But what you don’t want to do is follow some Oscar-nominated, Golden-Globe winning actress strung out on Gobstoppers reading from her book because . . . well, let’s face it, you’re bound to sound kind of lame by comparison. This isn’t just a reading I’m talking about, it’s a performance. And by the way, if you think for one second that I’m implying Meg’s reading is some kind of compensation for weak material, think again. Porcupine is beautifully written and superbly plotted. I know because I started it before I even embarked on this tour and it’s a terrific read—even when read using only the voices available in my head. Well, come to think of it, that’s a disturbing number of voices but maybe that subject is best left for another blog entry.

The point is, I think I’ve heard her read from Porcupine maybe four times, now, and each time I find myself tearing up a little more. It’s especially hard not to look like a crybaby when people in the audience start bawling.

Nonetheless, something had to be done, and so tonight we put Ms. Tilly in her place: We made her read last for our appearance at the Nelson Public Library, because nobody wants to be the anticlimax.

Not that touring with her hasn’t been fun, as she does everything she can to deflect attention from herself in the most generous way, but if I am ever fortunate enough to go on this tour again, do you know who I want be booked with?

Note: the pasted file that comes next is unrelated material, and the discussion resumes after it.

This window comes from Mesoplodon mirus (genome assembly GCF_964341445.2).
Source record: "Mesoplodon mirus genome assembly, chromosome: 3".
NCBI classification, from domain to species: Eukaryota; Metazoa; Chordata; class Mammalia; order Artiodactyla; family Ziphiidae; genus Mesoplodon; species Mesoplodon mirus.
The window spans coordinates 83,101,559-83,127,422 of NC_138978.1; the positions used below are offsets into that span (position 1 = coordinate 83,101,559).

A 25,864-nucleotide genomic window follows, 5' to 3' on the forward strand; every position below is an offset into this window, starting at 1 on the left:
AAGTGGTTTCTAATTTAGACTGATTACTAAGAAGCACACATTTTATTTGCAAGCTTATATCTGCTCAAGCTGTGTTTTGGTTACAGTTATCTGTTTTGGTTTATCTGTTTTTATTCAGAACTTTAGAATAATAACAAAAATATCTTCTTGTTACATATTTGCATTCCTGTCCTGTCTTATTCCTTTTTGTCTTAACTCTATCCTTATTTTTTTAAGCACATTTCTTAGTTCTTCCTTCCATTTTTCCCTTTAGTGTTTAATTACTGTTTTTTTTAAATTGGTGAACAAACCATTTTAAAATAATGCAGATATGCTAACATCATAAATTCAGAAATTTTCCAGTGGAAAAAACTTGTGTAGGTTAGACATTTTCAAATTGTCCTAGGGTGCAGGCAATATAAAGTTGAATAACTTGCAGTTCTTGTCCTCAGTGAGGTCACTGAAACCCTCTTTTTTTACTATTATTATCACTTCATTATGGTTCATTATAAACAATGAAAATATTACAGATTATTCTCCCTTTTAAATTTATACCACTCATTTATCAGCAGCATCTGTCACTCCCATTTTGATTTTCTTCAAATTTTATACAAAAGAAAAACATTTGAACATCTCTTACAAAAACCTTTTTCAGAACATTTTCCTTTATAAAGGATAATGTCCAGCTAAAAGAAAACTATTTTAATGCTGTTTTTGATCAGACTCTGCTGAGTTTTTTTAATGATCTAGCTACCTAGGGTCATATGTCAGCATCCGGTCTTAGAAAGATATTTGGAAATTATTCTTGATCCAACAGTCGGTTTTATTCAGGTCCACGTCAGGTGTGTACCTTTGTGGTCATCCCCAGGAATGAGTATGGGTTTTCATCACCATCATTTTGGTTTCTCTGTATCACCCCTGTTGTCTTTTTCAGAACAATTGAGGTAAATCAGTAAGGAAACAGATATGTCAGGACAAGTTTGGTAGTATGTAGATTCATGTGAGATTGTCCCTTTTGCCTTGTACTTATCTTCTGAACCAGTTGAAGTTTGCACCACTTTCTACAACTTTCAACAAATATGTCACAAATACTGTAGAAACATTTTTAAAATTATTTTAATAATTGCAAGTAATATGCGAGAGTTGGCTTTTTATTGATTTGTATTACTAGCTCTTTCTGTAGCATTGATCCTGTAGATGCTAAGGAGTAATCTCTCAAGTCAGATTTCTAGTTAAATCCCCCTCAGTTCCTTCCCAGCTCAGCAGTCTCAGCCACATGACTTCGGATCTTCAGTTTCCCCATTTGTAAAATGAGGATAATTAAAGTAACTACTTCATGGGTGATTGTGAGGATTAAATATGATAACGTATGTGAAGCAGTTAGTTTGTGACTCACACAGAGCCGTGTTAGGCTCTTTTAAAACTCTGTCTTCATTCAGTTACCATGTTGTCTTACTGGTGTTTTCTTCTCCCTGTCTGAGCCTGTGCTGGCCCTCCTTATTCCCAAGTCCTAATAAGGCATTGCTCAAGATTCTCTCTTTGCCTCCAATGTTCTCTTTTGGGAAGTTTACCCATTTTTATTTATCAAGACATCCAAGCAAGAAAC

Stephen Hawking. You heard me. Sure, he’s a pretty good writer, but him I think I could outperform. Not to brag, but my voice is just way more expressive than his and I believe I can even read faster than he can, if push comes to shove.

Afterwards, I could challenge him to a foot race if I really wanted to feel good about myself.


David Jones reporting from Nelson, B.C.

By the way, bonus reason for having Hawking along? I’ll bet he could explain the cosmic significance of my hotel room being a perfect cube.

Filed under: Kootenays Leg 2008 | 3 Comments | Permalink

April 21, 2008

Day one of the Southern Leg!
Posted by Jaimie Tait

Today we started on our journey to Kamloops very early in the morning.  It was actually snowing in Vancouver this morning when we left but our drive to Kamloops was all sunny skies.  We visited two schools and the Kamloops Public Library.